JBoss Application Server is the number one most widely used Java application server on the market. Hundreds of professional open source developers have contributed to the JBoss Application Server over the years and community contributors are not only welcome but encouraged. In fact all JBoss employed contributors to the JBoss Application Server were hired from the community and each of them contributed to an open source project in one way or another.
A J2EE certified platform for developing and deploying enterprise Java applications, Web applications, and Portals, JBoss Application Server provides the full range of J2EE 1.4 features as well as extended enterprise services including clustering, caching, and persistence. We need the community to drive new features in each of these features. You are a powerful force in professional open source, and your contribution is essential to keeping JBoss AS the most used Java application server on the planet.
JBoss Application Server includes support for Enterprise Java Beans (EJB) 3.0 which is designed to dramatically simplify the enterprise Java programming model.
JBoss 5 is the next generation of the JBoss Application Server build on top of the new JBoss Microcontainer. The JBoss Microcontainer is a lightweight container for managing POJOs, their deployment, configuration and lifecycle. It is a standalone project that replaces the famous JBoss JMX Microkernel of the 3.x and 4.x JBoss series. The Microcontainer integrates nicely with the JBoss framework for Aspect Oriented Programming, JBoss AOP. Support for JMX in JBoss 5 remains strong and MBean services written against the old Microkernel are expected to work.
JBoss5 is designed around the advanced concept of a Virtual Deployment Framework (VDF), that takes the aspect oriented design of many of the earlier JBoss containers and applies it to the deployment layer. Aspectized Deployers operate in a chain over a Virtual File System (VFS), analyze deployments and produce metadata to be used by the JBoss Microcontainer, which in turn instantiates and wires together the various pieces of a deployment, controlling their lifecycle and dependencies.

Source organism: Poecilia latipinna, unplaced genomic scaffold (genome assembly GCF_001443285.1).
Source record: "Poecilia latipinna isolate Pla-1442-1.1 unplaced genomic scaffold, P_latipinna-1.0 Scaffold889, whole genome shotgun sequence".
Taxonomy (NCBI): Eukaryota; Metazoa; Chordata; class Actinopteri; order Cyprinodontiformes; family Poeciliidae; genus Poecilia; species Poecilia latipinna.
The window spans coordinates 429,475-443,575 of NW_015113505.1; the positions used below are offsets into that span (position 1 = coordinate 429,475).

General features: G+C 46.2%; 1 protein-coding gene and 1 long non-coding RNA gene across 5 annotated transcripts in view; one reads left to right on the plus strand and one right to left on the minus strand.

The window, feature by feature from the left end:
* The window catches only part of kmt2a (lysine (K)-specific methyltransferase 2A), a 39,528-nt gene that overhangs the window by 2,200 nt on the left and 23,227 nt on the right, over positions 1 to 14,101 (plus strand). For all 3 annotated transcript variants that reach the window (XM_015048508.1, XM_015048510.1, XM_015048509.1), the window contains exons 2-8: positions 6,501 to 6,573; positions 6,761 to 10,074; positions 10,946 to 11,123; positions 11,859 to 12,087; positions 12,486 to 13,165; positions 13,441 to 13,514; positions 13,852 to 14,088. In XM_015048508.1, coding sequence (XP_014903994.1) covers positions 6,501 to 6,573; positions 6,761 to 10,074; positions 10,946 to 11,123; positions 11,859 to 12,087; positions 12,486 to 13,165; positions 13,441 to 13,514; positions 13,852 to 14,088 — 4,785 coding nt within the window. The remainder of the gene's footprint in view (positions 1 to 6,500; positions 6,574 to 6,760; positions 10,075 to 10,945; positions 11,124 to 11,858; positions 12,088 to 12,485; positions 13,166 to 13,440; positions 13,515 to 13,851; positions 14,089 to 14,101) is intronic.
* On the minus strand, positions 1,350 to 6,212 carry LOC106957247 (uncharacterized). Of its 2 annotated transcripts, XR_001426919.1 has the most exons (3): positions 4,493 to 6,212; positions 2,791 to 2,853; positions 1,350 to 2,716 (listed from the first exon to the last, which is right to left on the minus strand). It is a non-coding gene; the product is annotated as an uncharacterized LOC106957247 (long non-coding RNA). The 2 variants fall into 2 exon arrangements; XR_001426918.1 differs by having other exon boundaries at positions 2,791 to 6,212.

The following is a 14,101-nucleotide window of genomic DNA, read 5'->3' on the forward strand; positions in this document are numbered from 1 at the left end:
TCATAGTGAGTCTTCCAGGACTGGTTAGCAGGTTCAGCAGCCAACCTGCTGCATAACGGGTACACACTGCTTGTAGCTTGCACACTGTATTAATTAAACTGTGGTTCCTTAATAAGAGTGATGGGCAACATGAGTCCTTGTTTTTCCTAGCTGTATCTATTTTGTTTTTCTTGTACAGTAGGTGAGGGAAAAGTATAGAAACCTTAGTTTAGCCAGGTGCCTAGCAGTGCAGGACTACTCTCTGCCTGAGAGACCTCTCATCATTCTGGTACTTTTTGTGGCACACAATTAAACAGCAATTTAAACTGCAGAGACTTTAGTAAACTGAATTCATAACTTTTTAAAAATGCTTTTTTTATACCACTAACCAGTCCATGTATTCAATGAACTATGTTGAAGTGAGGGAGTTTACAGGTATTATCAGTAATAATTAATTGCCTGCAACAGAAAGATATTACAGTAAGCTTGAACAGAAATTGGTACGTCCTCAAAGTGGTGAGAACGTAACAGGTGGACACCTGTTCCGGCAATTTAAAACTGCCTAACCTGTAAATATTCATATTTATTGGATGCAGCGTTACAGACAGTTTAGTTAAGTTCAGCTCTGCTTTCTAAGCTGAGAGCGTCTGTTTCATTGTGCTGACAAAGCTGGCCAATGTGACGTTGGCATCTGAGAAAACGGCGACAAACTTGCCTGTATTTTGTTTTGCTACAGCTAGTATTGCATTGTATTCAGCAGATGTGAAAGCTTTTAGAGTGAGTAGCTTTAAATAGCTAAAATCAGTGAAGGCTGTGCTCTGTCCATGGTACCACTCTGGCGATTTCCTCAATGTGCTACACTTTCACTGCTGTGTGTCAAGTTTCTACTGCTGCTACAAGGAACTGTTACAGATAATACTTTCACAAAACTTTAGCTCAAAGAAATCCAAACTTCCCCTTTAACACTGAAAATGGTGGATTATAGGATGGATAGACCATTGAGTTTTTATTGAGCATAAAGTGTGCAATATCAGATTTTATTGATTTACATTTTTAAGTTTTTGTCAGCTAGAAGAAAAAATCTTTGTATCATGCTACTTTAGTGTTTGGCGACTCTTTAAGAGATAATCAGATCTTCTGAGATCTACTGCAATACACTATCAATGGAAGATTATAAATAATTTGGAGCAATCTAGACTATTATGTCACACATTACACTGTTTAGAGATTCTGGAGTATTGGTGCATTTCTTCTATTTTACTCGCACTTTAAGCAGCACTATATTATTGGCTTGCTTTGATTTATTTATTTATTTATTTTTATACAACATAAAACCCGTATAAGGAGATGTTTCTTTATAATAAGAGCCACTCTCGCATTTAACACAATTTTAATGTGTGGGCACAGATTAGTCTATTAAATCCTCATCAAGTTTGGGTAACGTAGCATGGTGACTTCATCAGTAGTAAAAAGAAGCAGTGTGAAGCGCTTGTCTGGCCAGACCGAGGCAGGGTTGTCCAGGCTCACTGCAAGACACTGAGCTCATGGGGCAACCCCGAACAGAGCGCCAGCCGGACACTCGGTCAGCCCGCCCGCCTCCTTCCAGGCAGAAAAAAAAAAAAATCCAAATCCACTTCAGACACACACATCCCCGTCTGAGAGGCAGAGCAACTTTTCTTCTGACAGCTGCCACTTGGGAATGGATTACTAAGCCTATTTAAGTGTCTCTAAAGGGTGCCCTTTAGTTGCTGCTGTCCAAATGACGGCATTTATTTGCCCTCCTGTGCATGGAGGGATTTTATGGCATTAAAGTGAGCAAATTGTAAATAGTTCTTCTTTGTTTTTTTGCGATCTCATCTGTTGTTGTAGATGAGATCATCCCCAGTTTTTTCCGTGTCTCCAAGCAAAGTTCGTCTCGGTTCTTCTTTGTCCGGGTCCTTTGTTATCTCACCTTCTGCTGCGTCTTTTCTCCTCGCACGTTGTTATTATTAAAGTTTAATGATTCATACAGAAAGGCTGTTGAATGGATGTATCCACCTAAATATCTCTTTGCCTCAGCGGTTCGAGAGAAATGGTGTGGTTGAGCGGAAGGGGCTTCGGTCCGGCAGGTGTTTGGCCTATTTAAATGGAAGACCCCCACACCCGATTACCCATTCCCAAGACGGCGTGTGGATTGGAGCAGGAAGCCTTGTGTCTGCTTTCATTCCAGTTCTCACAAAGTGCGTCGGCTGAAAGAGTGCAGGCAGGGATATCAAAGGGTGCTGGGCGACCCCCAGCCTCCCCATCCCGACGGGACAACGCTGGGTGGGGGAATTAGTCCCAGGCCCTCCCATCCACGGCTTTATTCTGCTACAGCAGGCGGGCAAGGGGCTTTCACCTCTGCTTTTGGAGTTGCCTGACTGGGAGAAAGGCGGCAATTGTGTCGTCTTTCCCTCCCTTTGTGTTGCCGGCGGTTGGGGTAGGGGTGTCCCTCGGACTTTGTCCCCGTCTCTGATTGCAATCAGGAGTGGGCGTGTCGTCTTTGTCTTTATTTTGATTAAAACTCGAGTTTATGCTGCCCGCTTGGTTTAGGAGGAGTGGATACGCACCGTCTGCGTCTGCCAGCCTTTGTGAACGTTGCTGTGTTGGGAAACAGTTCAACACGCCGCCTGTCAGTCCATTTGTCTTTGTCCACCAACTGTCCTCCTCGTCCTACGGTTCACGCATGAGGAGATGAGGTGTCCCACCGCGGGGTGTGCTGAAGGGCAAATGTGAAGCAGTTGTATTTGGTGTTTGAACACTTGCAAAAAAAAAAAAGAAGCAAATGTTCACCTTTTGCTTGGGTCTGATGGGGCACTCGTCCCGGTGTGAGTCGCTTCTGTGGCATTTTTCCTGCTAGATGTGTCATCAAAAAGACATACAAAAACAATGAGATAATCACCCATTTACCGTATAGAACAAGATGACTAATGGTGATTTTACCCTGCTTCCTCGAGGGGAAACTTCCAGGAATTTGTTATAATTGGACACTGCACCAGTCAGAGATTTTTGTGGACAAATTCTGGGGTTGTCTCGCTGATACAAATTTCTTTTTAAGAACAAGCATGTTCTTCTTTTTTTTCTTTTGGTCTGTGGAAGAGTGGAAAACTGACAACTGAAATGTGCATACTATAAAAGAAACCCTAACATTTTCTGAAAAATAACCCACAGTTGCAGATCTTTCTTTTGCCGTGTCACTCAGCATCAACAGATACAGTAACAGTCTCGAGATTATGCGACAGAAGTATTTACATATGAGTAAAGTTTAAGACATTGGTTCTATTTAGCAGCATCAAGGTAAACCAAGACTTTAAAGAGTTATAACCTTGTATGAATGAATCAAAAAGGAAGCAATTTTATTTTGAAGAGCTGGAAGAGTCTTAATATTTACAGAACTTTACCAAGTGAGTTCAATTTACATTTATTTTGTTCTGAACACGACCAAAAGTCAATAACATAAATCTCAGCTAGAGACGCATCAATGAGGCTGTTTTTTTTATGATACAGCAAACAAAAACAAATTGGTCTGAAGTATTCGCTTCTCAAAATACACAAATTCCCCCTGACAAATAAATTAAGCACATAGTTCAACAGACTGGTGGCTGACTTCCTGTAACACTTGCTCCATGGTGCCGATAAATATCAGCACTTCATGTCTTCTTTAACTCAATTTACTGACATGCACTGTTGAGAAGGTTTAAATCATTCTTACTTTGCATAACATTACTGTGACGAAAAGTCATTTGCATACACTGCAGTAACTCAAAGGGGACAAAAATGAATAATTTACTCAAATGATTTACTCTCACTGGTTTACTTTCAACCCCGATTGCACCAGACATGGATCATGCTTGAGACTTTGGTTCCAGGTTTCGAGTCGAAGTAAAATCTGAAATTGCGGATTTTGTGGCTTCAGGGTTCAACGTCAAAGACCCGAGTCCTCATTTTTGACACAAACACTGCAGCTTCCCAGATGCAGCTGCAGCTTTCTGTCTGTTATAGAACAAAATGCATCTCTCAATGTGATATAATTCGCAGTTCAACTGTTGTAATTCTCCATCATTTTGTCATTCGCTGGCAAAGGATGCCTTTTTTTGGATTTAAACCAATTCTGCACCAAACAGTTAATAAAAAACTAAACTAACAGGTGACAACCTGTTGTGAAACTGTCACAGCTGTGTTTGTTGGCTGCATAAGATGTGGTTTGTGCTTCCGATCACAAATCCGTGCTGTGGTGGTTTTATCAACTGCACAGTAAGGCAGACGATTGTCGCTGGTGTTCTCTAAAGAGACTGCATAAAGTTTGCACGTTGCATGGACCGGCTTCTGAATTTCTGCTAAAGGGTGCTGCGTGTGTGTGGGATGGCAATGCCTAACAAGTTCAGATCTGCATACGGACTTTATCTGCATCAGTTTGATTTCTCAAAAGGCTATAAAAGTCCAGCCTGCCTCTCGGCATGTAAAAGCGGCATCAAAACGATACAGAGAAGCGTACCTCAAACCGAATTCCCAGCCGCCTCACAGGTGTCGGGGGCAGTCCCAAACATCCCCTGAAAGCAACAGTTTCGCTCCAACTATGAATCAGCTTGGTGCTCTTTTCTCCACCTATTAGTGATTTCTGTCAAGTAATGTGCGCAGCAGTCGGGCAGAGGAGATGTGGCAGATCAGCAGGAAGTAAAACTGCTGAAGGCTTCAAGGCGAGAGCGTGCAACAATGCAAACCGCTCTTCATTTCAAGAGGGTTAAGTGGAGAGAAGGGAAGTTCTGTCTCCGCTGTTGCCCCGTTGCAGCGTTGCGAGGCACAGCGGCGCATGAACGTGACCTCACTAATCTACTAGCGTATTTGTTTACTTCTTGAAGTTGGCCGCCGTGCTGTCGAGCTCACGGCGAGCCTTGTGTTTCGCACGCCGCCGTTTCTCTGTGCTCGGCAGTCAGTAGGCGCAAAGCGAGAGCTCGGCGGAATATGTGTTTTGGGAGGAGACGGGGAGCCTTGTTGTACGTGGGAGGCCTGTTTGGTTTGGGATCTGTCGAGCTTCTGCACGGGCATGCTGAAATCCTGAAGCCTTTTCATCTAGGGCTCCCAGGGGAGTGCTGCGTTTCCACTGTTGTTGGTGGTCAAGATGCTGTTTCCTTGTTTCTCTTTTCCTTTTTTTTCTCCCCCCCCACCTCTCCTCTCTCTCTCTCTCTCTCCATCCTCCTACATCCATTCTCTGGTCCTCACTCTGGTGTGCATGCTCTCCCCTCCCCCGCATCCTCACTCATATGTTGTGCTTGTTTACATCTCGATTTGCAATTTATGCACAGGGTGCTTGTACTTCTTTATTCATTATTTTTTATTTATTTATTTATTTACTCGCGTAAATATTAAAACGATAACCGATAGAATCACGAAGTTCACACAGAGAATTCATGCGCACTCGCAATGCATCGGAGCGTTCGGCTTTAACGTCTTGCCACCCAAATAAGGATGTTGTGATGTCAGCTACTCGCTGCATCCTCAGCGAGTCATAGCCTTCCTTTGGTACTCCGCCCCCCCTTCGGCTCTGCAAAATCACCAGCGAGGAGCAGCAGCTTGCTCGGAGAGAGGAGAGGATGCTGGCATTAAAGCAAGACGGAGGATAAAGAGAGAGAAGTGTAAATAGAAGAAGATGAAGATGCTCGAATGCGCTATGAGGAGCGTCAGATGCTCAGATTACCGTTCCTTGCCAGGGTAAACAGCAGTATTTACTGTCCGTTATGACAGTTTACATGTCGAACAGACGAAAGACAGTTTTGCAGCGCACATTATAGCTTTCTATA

Here are some key features of "JBoss Application Server":
- Boss EJB3 included with JBoss 5 provides the implementation of the latest revision of the Enterprise Java Beans (EJB) specification. EJB 3.0 is a deep overhaul and simplification of the EJB specification. EJB 3.0's goals are to simplify development, facilitate a test driven approach, and focus more on writing plain old java objects (POJOs) rather than coding against complex EJB APIs.
- JBoss Messaging is a high performance JMS provider in the JBoss Enterprise Middleware Stack (JEMS), included with JBoss 5 as the default messaging provider. It is also the backbone of the JBoss ESB infrastructure. JBoss Messaging is a complete rewrite of JBossMQ, which is the default JMS provider for the JBoss AS 4.x series.
- JBossCache 2.0 that comes in two flavors. A traditional tree-structured node-based cache and a PojoCache, an in-memory, transactional, and replicated cache system that allows users to operate on simple POJOs transparently without active user management of either replication or persistency aspects.
- JBossWS 2 is the web services stack for JBoss 5 providing Java EE compatible web services, JAXWS-2.0.
- JBoss Transactions is the default transaction manager for JBoss 5. JBoss Transactions is founded on industry proven technology and 18 year history as a leader in distributed transactions, and is one of the most interoperable implementations available.
- JBoss Web is the Web container in JBoss 5, an implementation based on Apache Tomcat that includes the Apache Portable Runtime (APR) and Tomcat native technologies to achieve scalability and performance characteristics that match and exceed the Apache Http server.
· Java 2 Standard Edition Runtime Environment